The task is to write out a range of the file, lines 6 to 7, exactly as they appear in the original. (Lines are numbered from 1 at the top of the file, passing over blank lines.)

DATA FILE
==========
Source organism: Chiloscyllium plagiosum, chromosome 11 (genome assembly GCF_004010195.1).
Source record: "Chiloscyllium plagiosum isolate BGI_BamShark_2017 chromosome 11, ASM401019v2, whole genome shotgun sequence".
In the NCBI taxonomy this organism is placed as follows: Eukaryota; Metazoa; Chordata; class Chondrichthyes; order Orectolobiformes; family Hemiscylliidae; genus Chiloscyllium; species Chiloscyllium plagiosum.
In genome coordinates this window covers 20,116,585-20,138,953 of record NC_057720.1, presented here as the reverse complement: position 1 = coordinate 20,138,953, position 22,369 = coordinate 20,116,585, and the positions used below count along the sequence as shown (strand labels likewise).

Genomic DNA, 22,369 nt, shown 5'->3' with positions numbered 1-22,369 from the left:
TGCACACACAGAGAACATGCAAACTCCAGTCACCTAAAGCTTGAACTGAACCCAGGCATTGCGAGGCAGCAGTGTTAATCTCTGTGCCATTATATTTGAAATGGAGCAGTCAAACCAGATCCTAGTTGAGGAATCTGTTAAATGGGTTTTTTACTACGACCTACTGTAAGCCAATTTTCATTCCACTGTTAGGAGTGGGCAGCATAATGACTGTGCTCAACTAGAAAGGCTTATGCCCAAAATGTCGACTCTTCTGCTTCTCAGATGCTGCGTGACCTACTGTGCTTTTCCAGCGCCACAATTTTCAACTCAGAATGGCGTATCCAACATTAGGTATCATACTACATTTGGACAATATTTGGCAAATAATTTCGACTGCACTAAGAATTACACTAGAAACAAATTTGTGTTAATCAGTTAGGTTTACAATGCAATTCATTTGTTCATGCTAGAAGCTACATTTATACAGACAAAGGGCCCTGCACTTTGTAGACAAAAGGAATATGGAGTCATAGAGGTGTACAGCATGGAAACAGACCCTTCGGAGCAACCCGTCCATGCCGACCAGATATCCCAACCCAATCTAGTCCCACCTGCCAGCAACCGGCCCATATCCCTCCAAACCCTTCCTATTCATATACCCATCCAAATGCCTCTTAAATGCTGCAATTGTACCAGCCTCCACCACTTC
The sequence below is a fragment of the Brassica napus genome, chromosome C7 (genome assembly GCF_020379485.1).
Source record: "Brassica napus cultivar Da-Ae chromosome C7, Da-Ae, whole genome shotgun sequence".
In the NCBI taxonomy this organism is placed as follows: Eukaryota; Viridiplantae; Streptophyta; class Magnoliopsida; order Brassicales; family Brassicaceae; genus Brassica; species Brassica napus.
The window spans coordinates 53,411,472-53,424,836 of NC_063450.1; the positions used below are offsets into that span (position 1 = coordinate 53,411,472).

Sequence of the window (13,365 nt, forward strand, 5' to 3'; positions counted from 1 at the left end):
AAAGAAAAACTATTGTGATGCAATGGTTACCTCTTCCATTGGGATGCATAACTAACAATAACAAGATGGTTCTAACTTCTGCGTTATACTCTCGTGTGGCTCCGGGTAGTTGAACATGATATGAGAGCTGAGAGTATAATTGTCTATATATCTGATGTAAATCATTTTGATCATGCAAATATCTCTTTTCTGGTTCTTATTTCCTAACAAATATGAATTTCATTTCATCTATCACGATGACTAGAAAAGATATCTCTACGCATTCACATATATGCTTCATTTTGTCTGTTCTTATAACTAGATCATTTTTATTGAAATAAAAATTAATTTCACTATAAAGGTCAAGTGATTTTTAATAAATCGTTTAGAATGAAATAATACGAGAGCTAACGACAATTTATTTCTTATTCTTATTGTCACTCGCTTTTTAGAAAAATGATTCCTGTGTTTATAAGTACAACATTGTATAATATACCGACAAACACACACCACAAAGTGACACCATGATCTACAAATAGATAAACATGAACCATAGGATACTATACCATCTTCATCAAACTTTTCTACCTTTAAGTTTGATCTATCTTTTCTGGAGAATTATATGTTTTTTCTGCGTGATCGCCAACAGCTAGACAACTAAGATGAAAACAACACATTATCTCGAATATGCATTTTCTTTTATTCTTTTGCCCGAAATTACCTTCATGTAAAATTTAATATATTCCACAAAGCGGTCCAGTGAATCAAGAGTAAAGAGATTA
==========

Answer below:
TGCACACACAGAGAACATGCAAACTCCAGTCACCTAAAGCTTGAACTGAACCCAGGCATTGCGAGGCAGCAGTGTTAATCTCTGTGCCATTATATTTGAAATGGAGCAGTCAAACCAGATCCTAGTTGAGGAATCTGTTAAATGGGTTTTTTACTACGACCTACTGTAAGCCAATTTTCATTCCACTGTTAGGAGTGGGCAGCATAATGACTGTGCTCAACTAGAAAGGCTTATGCCCAAAATGTCGACTCTTCTGCTTCTCAGATGCTGCGTGACCTACTGTGCTTTTCCAGCGCCACAATTTTCAACTCAGAATGGCGTATCCAACATTAGGTATCATACTACATTTGGACAATATTTGGCAAATAATTTCGACTGCACTAAGAATTACACTAGAAACAAATTTGTGTTAATCAGTTAGGTTTACAATGCAATTCATTTGTTCATGCTAGAAGCTACATTTATACAGACAAAGGGCCCTGCACTTTGTAGACAAAAGGAATATGGAGTCATAGAGGTGTACAGCATGGAAACAGACCCTTCGGAGCAACCCGTCCATGCCGACCAGATATCCCAACCCAATCTAGTCCCACCTGCCAGCAACCGGCCCATATCCCTCCAAACCCTTCCTATTCATATACCCATCCAAATGCCTCTTAAATGCTGCAATTGTACCAGCCTCCACCACTTC
The sequence below is a fragment of the Brassica napus genome, chromosome C7 (genome assembly GCF_020379485.1).